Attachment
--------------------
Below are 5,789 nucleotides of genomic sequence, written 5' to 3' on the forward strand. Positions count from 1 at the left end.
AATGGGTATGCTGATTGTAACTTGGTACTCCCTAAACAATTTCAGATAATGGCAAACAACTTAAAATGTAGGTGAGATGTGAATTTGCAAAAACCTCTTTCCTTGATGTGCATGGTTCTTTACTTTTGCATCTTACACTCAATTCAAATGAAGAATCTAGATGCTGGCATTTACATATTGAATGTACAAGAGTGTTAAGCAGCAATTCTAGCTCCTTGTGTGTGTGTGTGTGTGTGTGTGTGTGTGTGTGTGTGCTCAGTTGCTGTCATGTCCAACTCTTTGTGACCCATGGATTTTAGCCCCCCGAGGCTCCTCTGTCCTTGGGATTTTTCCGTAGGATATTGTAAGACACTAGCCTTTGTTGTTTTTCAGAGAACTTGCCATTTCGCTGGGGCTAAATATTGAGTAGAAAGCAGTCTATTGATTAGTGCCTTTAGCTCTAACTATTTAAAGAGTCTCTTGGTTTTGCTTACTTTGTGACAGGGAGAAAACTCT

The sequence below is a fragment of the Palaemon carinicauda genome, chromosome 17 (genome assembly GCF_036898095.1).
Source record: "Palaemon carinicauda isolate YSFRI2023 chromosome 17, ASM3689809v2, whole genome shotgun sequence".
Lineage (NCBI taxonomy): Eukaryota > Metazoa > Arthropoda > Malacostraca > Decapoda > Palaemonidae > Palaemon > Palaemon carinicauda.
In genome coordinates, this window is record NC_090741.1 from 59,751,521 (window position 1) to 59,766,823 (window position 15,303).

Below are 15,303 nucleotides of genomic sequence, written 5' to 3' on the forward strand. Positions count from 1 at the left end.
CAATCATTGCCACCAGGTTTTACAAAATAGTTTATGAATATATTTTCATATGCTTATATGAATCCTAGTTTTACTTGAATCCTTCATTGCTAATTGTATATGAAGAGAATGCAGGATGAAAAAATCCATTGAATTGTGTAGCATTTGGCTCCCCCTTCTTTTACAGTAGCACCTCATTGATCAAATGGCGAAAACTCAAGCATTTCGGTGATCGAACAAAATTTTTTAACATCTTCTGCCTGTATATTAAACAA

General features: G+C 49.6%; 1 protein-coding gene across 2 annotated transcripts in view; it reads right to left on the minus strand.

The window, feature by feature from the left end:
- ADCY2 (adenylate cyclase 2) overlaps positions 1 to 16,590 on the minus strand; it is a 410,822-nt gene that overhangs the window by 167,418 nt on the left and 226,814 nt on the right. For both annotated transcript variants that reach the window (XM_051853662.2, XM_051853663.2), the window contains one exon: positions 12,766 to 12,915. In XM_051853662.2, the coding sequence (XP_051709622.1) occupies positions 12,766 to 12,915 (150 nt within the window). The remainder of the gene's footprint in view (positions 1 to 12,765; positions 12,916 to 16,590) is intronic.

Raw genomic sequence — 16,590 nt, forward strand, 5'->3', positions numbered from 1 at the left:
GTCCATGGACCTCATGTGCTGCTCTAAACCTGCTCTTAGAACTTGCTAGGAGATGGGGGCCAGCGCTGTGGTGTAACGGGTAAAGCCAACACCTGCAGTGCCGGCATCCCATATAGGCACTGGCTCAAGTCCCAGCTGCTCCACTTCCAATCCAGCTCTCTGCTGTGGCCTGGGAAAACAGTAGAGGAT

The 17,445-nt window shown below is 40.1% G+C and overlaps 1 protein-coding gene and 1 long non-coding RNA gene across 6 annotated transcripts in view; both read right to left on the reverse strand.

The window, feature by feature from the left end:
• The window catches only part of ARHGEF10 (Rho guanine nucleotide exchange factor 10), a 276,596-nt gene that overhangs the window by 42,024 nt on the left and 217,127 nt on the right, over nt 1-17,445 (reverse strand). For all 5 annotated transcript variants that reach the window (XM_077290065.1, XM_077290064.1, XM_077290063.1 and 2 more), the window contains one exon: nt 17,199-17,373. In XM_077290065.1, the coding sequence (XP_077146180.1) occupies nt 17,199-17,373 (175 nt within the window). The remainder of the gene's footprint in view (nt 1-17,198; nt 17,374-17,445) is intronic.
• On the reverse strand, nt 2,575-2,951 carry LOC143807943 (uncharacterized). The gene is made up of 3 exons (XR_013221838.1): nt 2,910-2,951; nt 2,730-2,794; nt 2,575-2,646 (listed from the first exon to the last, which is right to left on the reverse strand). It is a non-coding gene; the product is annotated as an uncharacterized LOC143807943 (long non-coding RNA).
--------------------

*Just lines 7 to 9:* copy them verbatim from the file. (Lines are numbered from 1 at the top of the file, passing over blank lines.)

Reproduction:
Below are 15,303 nucleotides of genomic sequence, written 5' to 3' on the forward strand. Positions count from 1 at the left end.
CAATCATTGCCACCAGGTTTTACAAAATAGTTTATGAATATATTTTCATATGCTTATATGAATCCTAGTTTTACTTGAATCCTTCATTGCTAATTGTATATGAAGAGAATGCAGGATGAAAAAATCCATTGAATTGTGTAGCATTTGGCTCCCCCTTCTTTTACAGTAGCACCTCATTGATCAAATGGCGAAAACTCAAGCATTTCGGTGATCGAACAAAATTTTTTAACATCTTCTGCCTGTATATTAAACAA

General features: G+C 49.6%; 1 protein-coding gene across 2 annotated transcripts in view; it reads right to left on the minus strand.